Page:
College football players who rapidly gain weight and develop high blood pressure (BP) have an elevated cardiovascular risk, according to a study published in JAMA Cardiology.
“Former US football athletes are at increased risk of cardiovascular (CV) morbidity and mortality compared with the general population and other professional athletes,” the researchers authors wrote. “However, responsible maladaptive CV phenotypes have not been fully characterized.”
In this study, researchers assessed 126 athletes (62 white, 63 black, 77 nonlinemen, 49 linemen, mean BP, 129.1) recruited as freshmen from two National Collegiate Athletic Association Division I programs between June 2014 and June 2017. The athletes were analyzed multiple times through the duration of three completed years of college football participation, with follow-ups ending in January 2019. Exclusion criteria was defined as players who did not complete any season of training due to injury, illness, or leaving the team.
The study exposure of interest was the CV effects training, competition, and training environment. The key endpoint was specified as left ventricular mass index and geometry (cardiac structure), early diastolic myocardial relaxation velocity (E′; diastolic function), and pulse-wave velocity (arterial stiffness). The researchers recorded all factors associated with clinically assessed CV risk using transthoracic echocardiology, and by vascular applanation tonometry.
Weight Puts a Strain on the Heart
After adjusting for race, height, and player position, the results of the study showed there were significant increases in weight, systolic BP, and pulse-wave velocity among the players, and notable declines in E′ across three full years of US football participation. Overall, the researchers observed that weight gain was associated with both arterial stiffening (increased pulse-wave velocity, β = 0.01 [SE, 0.004]; P = .003) as well as the development of concentric left ventricular hypertrophy (OR=1.09 95% CI, 1.05 to 1.14]; P < .001), and increased systolic blood pressure was linked with arterial stiffening (β = 0.01 [SE, 0.003]; P = .007) and the development of concentric left ventricular hypertrophy (OR=1.04 95% CI, 1.01 to 1.07]; P = .02).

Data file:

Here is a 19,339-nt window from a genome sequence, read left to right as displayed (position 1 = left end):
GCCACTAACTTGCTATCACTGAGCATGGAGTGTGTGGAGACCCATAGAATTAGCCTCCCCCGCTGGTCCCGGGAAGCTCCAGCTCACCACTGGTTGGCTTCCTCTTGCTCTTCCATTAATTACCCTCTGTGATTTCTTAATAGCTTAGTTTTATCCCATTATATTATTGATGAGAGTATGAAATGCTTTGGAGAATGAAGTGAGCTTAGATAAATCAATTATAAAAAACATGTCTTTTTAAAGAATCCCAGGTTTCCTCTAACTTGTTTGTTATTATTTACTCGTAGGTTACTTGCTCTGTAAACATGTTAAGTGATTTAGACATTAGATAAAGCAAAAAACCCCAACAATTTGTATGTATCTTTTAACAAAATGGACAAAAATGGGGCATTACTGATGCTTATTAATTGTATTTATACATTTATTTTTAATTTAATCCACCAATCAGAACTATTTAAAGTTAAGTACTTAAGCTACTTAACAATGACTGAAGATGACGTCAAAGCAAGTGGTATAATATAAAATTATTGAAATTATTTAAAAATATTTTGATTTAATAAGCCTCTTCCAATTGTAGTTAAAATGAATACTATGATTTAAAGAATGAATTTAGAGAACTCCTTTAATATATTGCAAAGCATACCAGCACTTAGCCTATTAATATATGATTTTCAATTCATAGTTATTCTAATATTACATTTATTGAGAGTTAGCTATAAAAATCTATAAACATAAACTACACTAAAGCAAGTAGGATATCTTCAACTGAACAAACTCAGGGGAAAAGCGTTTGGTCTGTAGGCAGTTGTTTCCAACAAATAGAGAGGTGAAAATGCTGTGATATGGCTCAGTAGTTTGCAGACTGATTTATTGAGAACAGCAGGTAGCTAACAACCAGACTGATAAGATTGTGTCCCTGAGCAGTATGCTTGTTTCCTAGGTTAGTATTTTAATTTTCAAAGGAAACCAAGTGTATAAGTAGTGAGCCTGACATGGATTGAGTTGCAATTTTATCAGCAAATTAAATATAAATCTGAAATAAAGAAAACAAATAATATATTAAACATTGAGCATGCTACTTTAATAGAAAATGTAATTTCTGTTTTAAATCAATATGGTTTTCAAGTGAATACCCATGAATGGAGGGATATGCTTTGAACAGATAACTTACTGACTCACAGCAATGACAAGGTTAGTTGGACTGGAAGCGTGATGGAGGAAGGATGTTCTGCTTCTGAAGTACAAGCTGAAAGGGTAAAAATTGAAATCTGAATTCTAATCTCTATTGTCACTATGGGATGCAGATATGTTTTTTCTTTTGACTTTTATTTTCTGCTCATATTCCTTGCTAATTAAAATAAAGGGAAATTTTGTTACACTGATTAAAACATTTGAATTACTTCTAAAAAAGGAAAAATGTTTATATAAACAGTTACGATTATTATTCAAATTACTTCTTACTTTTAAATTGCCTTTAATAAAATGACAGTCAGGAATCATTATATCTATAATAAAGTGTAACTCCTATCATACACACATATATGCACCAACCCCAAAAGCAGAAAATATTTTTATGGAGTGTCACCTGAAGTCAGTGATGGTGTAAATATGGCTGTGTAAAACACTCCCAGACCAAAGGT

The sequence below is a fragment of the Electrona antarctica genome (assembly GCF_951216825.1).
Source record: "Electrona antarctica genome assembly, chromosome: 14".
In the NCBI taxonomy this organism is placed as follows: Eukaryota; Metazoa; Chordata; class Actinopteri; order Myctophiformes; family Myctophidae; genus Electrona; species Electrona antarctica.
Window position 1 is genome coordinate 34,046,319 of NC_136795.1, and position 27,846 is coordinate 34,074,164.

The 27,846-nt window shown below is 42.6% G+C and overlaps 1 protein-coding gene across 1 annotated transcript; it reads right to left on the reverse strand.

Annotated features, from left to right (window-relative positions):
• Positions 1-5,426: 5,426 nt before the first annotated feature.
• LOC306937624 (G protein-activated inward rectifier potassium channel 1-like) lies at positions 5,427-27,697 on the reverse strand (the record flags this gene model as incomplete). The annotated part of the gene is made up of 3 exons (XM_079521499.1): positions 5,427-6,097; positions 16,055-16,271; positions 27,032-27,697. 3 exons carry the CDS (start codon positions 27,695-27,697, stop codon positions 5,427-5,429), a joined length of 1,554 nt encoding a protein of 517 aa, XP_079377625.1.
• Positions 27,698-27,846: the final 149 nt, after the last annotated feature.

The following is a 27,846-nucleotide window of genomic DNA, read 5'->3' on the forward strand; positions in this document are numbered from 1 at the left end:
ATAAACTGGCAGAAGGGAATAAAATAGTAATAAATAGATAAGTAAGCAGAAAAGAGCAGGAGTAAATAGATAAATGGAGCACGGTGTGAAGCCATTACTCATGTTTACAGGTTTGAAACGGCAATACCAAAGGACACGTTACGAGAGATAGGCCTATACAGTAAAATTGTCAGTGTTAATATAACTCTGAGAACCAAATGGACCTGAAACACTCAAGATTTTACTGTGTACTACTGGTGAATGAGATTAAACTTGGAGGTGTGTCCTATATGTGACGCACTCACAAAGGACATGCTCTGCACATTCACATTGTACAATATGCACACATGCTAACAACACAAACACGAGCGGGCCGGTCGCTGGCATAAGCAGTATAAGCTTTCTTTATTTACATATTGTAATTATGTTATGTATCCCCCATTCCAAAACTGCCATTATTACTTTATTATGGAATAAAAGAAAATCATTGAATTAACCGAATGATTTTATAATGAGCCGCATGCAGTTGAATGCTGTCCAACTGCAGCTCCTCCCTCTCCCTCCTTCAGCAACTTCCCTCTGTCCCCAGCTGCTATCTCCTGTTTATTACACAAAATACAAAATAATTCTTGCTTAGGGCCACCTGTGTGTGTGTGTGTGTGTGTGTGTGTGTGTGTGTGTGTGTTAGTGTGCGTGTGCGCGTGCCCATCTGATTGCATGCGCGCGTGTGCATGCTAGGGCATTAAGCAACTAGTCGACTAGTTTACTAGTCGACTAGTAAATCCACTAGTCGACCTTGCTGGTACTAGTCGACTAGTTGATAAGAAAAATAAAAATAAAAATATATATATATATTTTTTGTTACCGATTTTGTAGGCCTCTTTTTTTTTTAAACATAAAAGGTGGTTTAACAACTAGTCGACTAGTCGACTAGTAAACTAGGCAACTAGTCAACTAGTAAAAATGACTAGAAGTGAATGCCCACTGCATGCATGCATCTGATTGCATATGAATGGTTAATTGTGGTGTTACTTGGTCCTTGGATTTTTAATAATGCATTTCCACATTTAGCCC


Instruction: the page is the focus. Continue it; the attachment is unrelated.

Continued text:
— JAMA Cardiology (@JAMACardio) October 16, 2019
“We started studying football players 15 years ago and over a series of papers have looked at single issues — weight gain, heart structure, and high blood pressure,” said Aaron L. Baggish, MD, director of Massachusetts General Hospital’s (MGH) Cardiovascular Performance Program and the study’s lead author in a press release about the study. “Those papers have started to tell a story, but this is the first study to tie it all together.”
— Mass General Heart (@MGHHeartHealth) October 16, 2019